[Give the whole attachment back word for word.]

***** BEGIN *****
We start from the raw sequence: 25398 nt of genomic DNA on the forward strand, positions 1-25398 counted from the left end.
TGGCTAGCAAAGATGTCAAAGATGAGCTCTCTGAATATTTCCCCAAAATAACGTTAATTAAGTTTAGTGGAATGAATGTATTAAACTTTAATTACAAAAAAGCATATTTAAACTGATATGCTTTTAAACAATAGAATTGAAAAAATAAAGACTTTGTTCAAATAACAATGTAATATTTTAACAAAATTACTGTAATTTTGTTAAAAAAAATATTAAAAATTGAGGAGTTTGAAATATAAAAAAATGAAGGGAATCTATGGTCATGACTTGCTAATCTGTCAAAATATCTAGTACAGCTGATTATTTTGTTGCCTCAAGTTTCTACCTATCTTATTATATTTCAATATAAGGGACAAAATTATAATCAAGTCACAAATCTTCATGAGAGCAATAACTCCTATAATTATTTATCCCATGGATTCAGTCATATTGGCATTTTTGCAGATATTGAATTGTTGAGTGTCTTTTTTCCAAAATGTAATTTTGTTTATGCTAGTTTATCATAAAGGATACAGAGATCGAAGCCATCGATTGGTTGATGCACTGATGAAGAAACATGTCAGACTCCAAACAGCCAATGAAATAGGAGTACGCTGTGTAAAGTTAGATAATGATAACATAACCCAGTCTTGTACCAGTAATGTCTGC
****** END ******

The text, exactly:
We start from the raw sequence: 25398 nt of genomic DNA on the forward strand, positions 1-25398 counted from the left end.
TGGCTAGCAAAGATGTCAAAGATGAGCTCTCTGAATATTTCCCCAAAATAACGTTAATTAAGTTTAGTGGAATGAATGTATTAAACTTTAATTACAAAAAAGCATATTTAAACTGATATGCTTTTAAACAATAGAATTGAAAAAATAAAGACTTTGTTCAAATAACAATGTAATATTTTAACAAAATTACTGTAATTTTGTTAAAAAAAATATTAAAAATTGAGGAGTTTGAAATATAAAAAAATGAAGGGAATCTATGGTCATGACTTGCTAATCTGTCAAAATATCTAGTACAGCTGATTATTTTGTTGCCTCAAGTTTCTACCTATCTTATTATATTTCAATATAAGGGACAAAATTATAATCAAGTCACAAATCTTCATGAGAGCAATAACTCCTATAATTATTTATCCCATGGATTCAGTCATATTGGCATTTTTGCAGATATTGAATTGTTGAGTGTCTTTTTTCCAAAATGTAATTTTGTTTATGCTAGTTTATCATAAAGGATACAGAGATCGAAGCCATCGATTGGTTGATGCACTGATGAAGAAACATGTCAGACTCCAAACAGCCAATGAAATAGGAGTACGCTGTGTAAAGTTAGATAATGATAACATAACCCAGTCTTGTACCAGTAATGTCTGC